How many resources should I allocate to Windows XP virtual desktops? What about Windows 7?  This is a big question as it helps define how many servers you will need and how much money your desktop virtualization solution will eventually cost.  I’ve seen some widely ranging specification for these answers and I wanted to provide you with what some of our consultants recommend (myself, Nicholas Rintalan, Doug Demskis and Dan Allen). These are reasonable estimations for resource allocation for Windows 7 and Windows XP desktops when delivered in the hosted VM-Based virtual desktop model (or VDI for short). To put it another way, this is what we are seeing.

User Group Operating System vCPU Allocation Memory Allocation Avg IOPS (Steady State) Estimate Users/Core
Light Windows XP 1 768MB-1 GB 3-5 10-12
Windows 7 1 1-1.5 GB 4-6 8-10
Normal Windows XP 1 1-1.5 GB 6-10 8-10
Windows 7 1 1.5-2 GB 8-12 6-8
Power Windows XP 1 1.5-2 GB 12-16 6-8
Windows 7 1-2 2-3 GB 15-25 4-6
Heavy Windows XP 1 2 GB 20-40 4-6
Windows 7 2 4 GB 25-50 2-4

See anything shocking? How about the potential of 1.5 GB of RAM for light Windows 7 users? Remember, we are talking about the typical implementation that we have seen. That means the desktop image includes antivirus agents, malware agents, monitoring agents and line-of-business applications.

These agents and applications add up (especially Line-of-Business apps). Even though the user is a light user, that means they only run 1 or 2 applications. However, those applications are more than Microsoft Word. They are the main Line of Business application. So even though they don’t hit the CPU hard, they still consume a lot RAM (of course these implementations could just put the line of business app on XenApp and not worry about providing a true Windows 7 desktop for light users, but that is a discussion for later).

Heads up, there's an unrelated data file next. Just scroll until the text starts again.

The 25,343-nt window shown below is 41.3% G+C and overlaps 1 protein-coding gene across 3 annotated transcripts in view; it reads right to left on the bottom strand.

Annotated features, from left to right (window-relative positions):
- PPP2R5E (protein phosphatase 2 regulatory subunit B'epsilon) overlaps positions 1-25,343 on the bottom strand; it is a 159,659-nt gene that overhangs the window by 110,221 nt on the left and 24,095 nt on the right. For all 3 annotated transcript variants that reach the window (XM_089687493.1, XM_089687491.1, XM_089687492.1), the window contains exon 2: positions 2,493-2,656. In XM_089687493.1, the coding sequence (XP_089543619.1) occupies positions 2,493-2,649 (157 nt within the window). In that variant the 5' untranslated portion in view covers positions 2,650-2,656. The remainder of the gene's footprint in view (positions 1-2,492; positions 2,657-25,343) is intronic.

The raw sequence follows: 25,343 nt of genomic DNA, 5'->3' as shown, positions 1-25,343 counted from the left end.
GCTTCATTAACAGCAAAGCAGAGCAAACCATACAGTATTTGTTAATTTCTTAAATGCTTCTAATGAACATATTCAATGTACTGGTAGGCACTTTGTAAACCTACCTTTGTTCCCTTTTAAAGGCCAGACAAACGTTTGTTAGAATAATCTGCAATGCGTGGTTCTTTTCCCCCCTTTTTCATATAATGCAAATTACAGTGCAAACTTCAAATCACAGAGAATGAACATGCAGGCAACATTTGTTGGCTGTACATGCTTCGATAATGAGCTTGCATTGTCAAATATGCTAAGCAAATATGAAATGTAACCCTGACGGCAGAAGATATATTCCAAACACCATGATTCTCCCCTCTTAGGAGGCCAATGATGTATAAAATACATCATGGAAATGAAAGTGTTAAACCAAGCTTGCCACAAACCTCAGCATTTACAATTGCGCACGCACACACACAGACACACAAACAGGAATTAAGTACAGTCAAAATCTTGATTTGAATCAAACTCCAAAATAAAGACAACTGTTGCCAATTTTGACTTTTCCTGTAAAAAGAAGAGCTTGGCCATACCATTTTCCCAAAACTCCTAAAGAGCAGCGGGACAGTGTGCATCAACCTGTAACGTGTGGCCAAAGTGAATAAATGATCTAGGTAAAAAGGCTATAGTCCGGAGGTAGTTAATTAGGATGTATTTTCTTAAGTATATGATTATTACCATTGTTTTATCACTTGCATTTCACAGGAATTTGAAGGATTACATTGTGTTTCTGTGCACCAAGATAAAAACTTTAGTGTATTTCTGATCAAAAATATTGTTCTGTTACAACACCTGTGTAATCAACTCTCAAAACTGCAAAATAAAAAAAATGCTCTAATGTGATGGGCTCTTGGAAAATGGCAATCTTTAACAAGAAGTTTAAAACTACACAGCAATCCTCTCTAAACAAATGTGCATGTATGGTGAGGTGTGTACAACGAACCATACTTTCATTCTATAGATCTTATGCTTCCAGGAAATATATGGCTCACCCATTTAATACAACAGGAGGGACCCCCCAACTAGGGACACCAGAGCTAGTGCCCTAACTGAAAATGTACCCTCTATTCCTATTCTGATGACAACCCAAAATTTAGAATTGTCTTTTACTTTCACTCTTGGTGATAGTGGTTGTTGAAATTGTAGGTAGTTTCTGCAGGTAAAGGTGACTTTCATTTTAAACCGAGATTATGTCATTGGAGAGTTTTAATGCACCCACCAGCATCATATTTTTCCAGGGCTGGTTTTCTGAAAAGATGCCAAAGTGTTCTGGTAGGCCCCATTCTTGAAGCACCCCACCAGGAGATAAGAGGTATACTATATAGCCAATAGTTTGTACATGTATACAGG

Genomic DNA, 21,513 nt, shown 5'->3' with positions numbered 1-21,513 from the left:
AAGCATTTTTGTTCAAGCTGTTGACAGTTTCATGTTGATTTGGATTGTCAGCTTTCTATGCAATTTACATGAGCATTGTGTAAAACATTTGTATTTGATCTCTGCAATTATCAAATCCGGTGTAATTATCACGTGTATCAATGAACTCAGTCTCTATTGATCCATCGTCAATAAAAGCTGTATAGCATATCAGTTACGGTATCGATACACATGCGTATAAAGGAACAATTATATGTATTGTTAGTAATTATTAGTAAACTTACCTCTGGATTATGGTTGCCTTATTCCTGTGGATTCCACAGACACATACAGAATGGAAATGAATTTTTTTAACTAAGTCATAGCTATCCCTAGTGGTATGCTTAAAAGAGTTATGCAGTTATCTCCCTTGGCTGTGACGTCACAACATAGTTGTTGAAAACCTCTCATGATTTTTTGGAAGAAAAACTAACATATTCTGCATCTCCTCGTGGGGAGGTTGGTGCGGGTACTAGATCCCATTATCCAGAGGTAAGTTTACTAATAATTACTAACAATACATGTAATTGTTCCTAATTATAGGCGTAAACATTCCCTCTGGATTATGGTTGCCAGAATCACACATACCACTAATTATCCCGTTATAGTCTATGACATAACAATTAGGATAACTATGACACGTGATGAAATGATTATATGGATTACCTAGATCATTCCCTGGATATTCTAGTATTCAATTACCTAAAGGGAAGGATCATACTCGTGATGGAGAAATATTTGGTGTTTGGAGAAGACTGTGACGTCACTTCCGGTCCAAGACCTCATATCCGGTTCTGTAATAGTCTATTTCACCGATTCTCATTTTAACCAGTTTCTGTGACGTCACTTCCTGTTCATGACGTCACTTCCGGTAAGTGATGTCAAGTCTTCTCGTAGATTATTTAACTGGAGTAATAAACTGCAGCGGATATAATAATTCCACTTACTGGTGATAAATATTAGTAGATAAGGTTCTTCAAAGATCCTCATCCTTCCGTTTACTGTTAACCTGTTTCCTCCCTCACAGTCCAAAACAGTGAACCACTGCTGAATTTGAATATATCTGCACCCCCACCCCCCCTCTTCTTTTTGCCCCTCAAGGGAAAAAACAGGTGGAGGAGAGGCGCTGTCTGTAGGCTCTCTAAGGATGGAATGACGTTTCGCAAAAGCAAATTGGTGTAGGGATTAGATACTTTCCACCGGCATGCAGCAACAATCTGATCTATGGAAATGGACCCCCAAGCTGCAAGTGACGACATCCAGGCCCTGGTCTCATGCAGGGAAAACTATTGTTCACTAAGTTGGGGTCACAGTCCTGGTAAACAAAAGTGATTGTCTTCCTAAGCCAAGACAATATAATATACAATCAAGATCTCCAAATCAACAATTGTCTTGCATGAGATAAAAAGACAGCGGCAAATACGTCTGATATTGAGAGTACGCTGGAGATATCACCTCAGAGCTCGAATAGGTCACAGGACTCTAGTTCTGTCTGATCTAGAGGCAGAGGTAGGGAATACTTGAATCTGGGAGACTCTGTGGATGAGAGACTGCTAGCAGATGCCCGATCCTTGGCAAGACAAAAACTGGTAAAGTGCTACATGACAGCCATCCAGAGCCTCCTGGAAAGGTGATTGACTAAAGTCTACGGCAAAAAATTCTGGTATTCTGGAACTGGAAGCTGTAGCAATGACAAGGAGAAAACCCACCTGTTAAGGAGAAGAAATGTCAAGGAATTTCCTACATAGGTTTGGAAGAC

Of course context is everything and how you define the four groups of users plays a big role in how you allocate resources.  Here is how we define them:

Group Description
Light One or two applications no browser-based activity
Normal Multiple applications with limited browser-based activity
Power Many simultaneous applications with extensive browser-based activity and Internet-based applications.
Heavy Few applications but have heavy system resource requirements. Data processing, compiling, or graphics manipulation are common applications.

I’m hopeful that as you start planning your XenDesktop environment, you use realistic approximations on your virtual desktop specifications.

If you want to know more about resource allocation as well as many other areas for planning a XenDesktop environment, then sign up for the XenDesktop Design Handbook. This helps guarantee that you have the latest and greatest design information available.

Daniel – Lead Architect – Worldwide Consulting Solutions
Twitter: @djfeller
Blog: Virtualize My Desktop
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